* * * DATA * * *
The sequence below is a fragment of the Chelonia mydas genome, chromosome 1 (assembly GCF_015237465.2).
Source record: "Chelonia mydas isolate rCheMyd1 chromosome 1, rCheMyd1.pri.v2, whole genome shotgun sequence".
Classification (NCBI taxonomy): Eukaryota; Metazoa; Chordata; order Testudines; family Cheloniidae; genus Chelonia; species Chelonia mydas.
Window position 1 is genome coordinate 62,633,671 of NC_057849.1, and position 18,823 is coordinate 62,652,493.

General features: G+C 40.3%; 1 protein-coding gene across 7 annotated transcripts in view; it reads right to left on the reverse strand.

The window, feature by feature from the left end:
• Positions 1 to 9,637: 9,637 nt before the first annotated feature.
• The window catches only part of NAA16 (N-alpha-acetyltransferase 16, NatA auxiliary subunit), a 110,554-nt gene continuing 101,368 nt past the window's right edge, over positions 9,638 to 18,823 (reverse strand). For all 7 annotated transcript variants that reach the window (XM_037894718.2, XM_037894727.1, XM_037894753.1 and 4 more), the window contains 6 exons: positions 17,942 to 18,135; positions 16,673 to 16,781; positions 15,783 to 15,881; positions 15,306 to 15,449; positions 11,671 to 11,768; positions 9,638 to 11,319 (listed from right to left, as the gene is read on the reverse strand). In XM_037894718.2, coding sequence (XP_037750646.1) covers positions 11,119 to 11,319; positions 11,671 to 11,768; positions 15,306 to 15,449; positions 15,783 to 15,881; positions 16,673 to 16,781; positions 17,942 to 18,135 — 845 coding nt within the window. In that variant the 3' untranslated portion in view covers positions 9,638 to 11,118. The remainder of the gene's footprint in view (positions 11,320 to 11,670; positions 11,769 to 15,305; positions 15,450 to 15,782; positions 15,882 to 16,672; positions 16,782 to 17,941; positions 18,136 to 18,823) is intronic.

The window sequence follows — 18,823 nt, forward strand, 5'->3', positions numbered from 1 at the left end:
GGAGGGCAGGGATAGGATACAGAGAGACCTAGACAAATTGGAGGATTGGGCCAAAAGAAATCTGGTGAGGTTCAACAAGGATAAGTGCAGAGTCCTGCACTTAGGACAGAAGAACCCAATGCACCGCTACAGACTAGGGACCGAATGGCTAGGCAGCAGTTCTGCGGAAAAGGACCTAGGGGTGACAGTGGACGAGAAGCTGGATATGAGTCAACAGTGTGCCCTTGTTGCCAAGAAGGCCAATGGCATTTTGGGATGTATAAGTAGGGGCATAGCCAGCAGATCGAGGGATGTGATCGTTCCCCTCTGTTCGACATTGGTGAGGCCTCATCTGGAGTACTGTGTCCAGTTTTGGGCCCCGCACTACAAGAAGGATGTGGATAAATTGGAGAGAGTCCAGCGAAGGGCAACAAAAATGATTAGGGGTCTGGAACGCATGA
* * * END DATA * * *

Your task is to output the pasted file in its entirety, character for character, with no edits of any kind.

The sequence below is a fragment of the Chelonia mydas genome, chromosome 1 (assembly GCF_015237465.2).
Source record: "Chelonia mydas isolate rCheMyd1 chromosome 1, rCheMyd1.pri.v2, whole genome shotgun sequence".
Classification (NCBI taxonomy): Eukaryota; Metazoa; Chordata; order Testudines; family Cheloniidae; genus Chelonia; species Chelonia mydas.
Window position 1 is genome coordinate 62,633,671 of NC_057849.1, and position 18,823 is coordinate 62,652,493.

General features: G+C 40.3%; 1 protein-coding gene across 7 annotated transcripts in view; it reads right to left on the reverse strand.

The window, feature by feature from the left end:
• Positions 1 to 9,637: 9,637 nt before the first annotated feature.
• The window catches only part of NAA16 (N-alpha-acetyltransferase 16, NatA auxiliary subunit), a 110,554-nt gene continuing 101,368 nt past the window's right edge, over positions 9,638 to 18,823 (reverse strand). For all 7 annotated transcript variants that reach the window (XM_037894718.2, XM_037894727.1, XM_037894753.1 and 4 more), the window contains 6 exons: positions 17,942 to 18,135; positions 16,673 to 16,781; positions 15,783 to 15,881; positions 15,306 to 15,449; positions 11,671 to 11,768; positions 9,638 to 11,319 (listed from right to left, as the gene is read on the reverse strand). In XM_037894718.2, coding sequence (XP_037750646.1) covers positions 11,119 to 11,319; positions 11,671 to 11,768; positions 15,306 to 15,449; positions 15,783 to 15,881; positions 16,673 to 16,781; positions 17,942 to 18,135 — 845 coding nt within the window. In that variant the 3' untranslated portion in view covers positions 9,638 to 11,118. The remainder of the gene's footprint in view (positions 11,320 to 11,670; positions 11,769 to 15,305; positions 15,450 to 15,782; positions 15,882 to 16,672; positions 16,782 to 17,941; positions 18,136 to 18,823) is intronic.

The window sequence follows — 18,823 nt, forward strand, 5'->3', positions numbered from 1 at the left end:
GGAGGGCAGGGATAGGATACAGAGAGACCTAGACAAATTGGAGGATTGGGCCAAAAGAAATCTGGTGAGGTTCAACAAGGATAAGTGCAGAGTCCTGCACTTAGGACAGAAGAACCCAATGCACCGCTACAGACTAGGGACCGAATGGCTAGGCAGCAGTTCTGCGGAAAAGGACCTAGGGGTGACAGTGGACGAGAAGCTGGATATGAGTCAACAGTGTGCCCTTGTTGCCAAGAAGGCCAATGGCATTTTGGGATGTATAAGTAGGGGCATAGCCAGCAGATCGAGGGATGTGATCGTTCCCCTCTGTTCGACATTGGTGAGGCCTCATCTGGAGTACTGTGTCCAGTTTTGGGCCCCGCACTACAAGAAGGATGTGGATAAATTGGAGAGAGTCCAGCGAAGGGCAACAAAAATGATTAGGGGTCTGGAACGCATGA